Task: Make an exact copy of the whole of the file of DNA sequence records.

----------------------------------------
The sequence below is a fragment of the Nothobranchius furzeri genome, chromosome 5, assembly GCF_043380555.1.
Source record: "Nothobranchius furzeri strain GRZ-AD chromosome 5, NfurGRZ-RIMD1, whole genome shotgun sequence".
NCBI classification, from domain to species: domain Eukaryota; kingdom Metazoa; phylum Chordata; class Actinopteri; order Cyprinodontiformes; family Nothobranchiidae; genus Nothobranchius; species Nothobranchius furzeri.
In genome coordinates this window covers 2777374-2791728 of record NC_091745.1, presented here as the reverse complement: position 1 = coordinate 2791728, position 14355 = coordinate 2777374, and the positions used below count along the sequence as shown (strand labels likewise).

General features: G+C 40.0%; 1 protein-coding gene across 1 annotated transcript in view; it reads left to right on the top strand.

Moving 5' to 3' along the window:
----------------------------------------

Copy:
The sequence below is a fragment of the Nothobranchius furzeri genome, chromosome 5, assembly GCF_043380555.1.
Source record: "Nothobranchius furzeri strain GRZ-AD chromosome 5, NfurGRZ-RIMD1, whole genome shotgun sequence".
NCBI classification, from domain to species: domain Eukaryota; kingdom Metazoa; phylum Chordata; class Actinopteri; order Cyprinodontiformes; family Nothobranchiidae; genus Nothobranchius; species Nothobranchius furzeri.
In genome coordinates this window covers 2777374-2791728 of record NC_091745.1, presented here as the reverse complement: position 1 = coordinate 2791728, position 14355 = coordinate 2777374, and the positions used below count along the sequence as shown (strand labels likewise).

General features: G+C 40.0%; 1 protein-coding gene across 1 annotated transcript in view; it reads left to right on the top strand.

Moving 5' to 3' along the window: